3. well being slaves I don’t think they had steaks and such it was probably the parts of animals some think of as the unfit to eat parts. That being said a study with the amount of people at that time it would take 1500 tons of food a day to feed them, 2 freight trains 1 mile long (if there had been trains in that day) that’s 3 million pounds, their herds would be gone in a flash, water not for showers, but the other was about 11 million gallons, several tank car approx. 1 mile in length. God provided for them for approx. 41 1/2 years. and for nightly camping 750 sq. miles , that’s a mighty big camp ground. their clothing must of grown with them and their shoes didn’t wear out. The best way to see the scriptures is to read them as they were written by the Holy Spirit,and settle it in your heart that God watches over His Word to perform it, If He ever Broke His Word this world as we know it would be GONE. It’s here by the Power of His Word. not to mention we wouldn’t be here either.

  4. Seems to me you are missing the point entirely. The issue isn’t really whether or not they had other forms of food or drink, but that these people could not be satisfied. My children often complain that they are starving. My response is that the house is full of food.
    These people were watching the Red Sea part one day and making a golden calf the next. I think the writers were smart enough to see that.

  5. Congratulations on presenting this material in such a logical and easy-to-follow manner. I have been an amateur student of biblical scholarship for many years. Your blog is now my favorite resource.

    By the way, my personal point of view leans toward a mass manipulative cooperation between the Yahwist priest class and the royal hierarchy for power, profit and prestige.

  6. Well Steve, I just came on this after talking to KW a while ago…

    You tell Felicia to go to #227. So I did, read it and saw you “objectivity on steroids” once again. If only you could keep your mouth shut! Here is your objective analysis when mocking Christians: ” Rather they are stories with powerful theological punchlines—don’t test Yahweh, or else!”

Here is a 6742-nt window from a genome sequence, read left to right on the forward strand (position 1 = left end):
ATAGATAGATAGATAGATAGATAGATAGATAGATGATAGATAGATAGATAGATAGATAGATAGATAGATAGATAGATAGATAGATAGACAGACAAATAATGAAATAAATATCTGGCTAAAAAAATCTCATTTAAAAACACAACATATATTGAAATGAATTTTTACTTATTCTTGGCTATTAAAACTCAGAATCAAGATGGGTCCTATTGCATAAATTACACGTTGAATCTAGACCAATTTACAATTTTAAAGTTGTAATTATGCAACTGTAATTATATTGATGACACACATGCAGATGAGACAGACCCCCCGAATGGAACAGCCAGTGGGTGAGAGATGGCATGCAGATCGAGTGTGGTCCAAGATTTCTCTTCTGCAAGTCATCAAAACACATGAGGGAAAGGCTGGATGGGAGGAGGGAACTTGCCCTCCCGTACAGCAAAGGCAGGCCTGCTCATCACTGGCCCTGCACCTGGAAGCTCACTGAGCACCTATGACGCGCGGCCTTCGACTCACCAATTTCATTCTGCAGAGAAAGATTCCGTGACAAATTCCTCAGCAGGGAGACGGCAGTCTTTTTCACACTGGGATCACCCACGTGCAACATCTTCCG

Since you bring up Deuteronomy 8 and Exodus 16 and make comments like, ” Israel’s storytellers told the stories of their past (as they variously perceived it), with variation and varying emphases…” let us let them tell their story about manna.

    In Deuteronomy 8 we read:

    Deuteronomy chapter 8 King James Version
    1 All the commandments which I command thee this day shall ye observe to do, that ye may live, and multiply, and go in and possess the land which the LORD sware unto your fathers.
    2 And thou shalt remember all the way which the LORD thy God led thee these forty years in the wilderness, to humble thee, and to prove thee, to know what was in thine heart, whether thou wouldest keep his commandments, or no.
    3 And he humbled thee, and suffered thee to hunger, and fed thee with manna, which thou knewest not, neither did thy fathers know; that he might make thee know that man doth not live by bread only, but by every word that proceedeth out of the mouth of the LORD doth man live.

    **** a footnote here Steve. Jesus thought this was a pretty important verse. He quoted it to Satan just before He began His ministry. He said that it was important to remember that it was God’s word that the manna symbolized. The word that came from God’s mouth (Dt. 8) . This text in Deuteronomy clearly teaches that Israel’s hunger, and the manna were to teach the nation to trust in Him. And even though He had to test them, through it would be evidenced His Gracious dealings with them like a Father His children. ****

    4 Thy raiment waxed not old upon thee, neither did thy foot swell, these forty years.
    5 Thou shalt also consider in thine heart, that, as a man chasteneth his son, so the LORD thy God chasteneth thee.
    6 Therefore thou shalt keep the commandments of the LORD thy God, to walk in his ways, and to fear him.
    7 For the LORD thy God bringeth thee into a good land, a land of brooks of water, of fountains and depths that spring out of valleys and hills;
    8 A land of wheat, and barley, and vines, and fig trees, and pomegranates; a land of oil olive, and honey;